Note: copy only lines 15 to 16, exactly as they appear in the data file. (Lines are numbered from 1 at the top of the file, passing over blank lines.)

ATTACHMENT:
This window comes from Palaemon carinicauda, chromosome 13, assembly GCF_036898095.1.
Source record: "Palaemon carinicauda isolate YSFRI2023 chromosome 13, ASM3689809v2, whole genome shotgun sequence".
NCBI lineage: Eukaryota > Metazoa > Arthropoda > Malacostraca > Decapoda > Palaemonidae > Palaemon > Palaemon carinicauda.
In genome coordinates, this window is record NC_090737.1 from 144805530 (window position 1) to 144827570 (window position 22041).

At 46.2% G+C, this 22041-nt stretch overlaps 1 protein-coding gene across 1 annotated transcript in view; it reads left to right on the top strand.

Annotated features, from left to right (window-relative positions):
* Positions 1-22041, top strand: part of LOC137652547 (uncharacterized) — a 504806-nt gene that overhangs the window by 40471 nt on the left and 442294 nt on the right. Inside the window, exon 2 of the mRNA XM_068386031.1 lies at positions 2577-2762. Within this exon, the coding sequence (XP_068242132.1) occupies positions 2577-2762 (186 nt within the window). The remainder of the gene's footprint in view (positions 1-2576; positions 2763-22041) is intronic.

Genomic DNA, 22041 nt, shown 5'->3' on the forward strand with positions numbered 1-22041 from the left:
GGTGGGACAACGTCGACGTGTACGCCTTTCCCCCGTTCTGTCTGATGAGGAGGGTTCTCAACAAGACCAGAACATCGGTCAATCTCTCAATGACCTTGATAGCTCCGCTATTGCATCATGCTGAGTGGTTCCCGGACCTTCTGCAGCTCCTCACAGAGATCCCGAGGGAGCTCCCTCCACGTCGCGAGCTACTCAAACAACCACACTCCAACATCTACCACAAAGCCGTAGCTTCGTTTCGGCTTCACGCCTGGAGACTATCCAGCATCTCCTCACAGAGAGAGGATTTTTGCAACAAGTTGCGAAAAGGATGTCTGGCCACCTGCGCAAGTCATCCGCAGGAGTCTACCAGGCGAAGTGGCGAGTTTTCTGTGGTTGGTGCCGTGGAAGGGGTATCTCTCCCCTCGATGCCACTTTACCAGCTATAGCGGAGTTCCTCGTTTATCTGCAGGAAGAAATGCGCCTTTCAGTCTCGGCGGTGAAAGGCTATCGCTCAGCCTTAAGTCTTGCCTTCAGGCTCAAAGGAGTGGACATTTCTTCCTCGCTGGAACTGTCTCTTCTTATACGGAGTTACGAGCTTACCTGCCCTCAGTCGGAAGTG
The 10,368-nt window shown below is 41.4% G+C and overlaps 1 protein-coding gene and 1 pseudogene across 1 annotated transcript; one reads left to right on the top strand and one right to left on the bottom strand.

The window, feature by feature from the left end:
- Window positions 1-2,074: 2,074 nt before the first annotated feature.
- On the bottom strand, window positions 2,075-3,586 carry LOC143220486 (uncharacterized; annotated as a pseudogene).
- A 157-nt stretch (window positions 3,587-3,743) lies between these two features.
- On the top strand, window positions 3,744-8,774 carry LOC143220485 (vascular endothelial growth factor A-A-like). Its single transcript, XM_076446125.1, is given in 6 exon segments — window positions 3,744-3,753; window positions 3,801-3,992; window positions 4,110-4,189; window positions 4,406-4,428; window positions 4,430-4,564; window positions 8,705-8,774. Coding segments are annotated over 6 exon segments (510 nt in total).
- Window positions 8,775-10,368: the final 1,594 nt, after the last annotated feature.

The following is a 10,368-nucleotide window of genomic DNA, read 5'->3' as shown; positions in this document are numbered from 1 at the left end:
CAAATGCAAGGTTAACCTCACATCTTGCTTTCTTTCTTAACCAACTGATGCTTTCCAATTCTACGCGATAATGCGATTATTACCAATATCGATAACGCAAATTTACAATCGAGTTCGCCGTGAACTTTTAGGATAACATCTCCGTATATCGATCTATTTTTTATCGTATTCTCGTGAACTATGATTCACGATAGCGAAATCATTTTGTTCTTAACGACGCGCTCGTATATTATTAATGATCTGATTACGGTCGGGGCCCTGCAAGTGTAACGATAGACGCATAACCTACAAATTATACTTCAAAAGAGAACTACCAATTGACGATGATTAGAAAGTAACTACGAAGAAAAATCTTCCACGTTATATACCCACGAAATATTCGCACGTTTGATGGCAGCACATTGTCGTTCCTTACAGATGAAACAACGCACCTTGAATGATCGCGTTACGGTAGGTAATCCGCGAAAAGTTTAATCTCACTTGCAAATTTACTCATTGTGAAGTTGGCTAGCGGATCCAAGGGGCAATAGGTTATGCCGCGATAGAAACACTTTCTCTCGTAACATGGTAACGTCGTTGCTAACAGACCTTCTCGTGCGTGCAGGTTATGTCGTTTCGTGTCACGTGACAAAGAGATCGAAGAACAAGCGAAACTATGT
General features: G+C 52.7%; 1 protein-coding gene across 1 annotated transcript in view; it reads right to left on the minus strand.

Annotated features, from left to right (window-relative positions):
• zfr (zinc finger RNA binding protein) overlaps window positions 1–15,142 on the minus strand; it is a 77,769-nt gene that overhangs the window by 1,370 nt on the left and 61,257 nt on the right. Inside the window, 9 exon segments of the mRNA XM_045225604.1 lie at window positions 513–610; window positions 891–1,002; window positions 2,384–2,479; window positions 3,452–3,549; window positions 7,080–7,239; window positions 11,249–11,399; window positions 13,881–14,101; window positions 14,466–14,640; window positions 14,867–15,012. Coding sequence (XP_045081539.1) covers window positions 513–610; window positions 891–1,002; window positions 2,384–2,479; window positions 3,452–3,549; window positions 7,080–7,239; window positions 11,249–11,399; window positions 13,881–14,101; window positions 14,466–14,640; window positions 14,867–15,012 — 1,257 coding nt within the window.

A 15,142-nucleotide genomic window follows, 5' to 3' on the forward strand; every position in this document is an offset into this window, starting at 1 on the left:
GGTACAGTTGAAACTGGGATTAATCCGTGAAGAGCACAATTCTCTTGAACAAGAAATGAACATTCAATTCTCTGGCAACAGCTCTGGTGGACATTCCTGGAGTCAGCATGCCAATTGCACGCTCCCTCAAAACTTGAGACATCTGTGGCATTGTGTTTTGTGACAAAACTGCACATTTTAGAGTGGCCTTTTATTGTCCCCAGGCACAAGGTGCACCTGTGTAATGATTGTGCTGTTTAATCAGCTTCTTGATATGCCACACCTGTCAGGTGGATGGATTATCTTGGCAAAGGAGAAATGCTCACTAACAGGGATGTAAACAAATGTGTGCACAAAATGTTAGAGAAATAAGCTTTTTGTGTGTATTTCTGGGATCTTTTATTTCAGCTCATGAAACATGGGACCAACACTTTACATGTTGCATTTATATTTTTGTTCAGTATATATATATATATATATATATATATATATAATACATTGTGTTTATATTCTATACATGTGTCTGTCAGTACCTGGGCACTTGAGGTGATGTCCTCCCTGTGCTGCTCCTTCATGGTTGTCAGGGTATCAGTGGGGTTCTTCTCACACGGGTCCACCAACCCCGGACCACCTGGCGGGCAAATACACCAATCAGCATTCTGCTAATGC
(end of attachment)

- On the top strand, window positions 3,744-8,774 carry LOC143220485 (vascular endothelial growth factor A-A-like). Its single transcript, XM_076446125.1, is given in 6 exon segments — window positions 3,744-3,753; window positions 3,801-3,992; window positions 4,110-4,189; window positions 4,406-4,428; window positions 4,430-4,564; window positions 8,705-8,774. Coding segments are annotated over 6 exon segments (510 nt in total).
- Window positions 8,775-10,368: the final 1,594 nt, after the last annotated feature.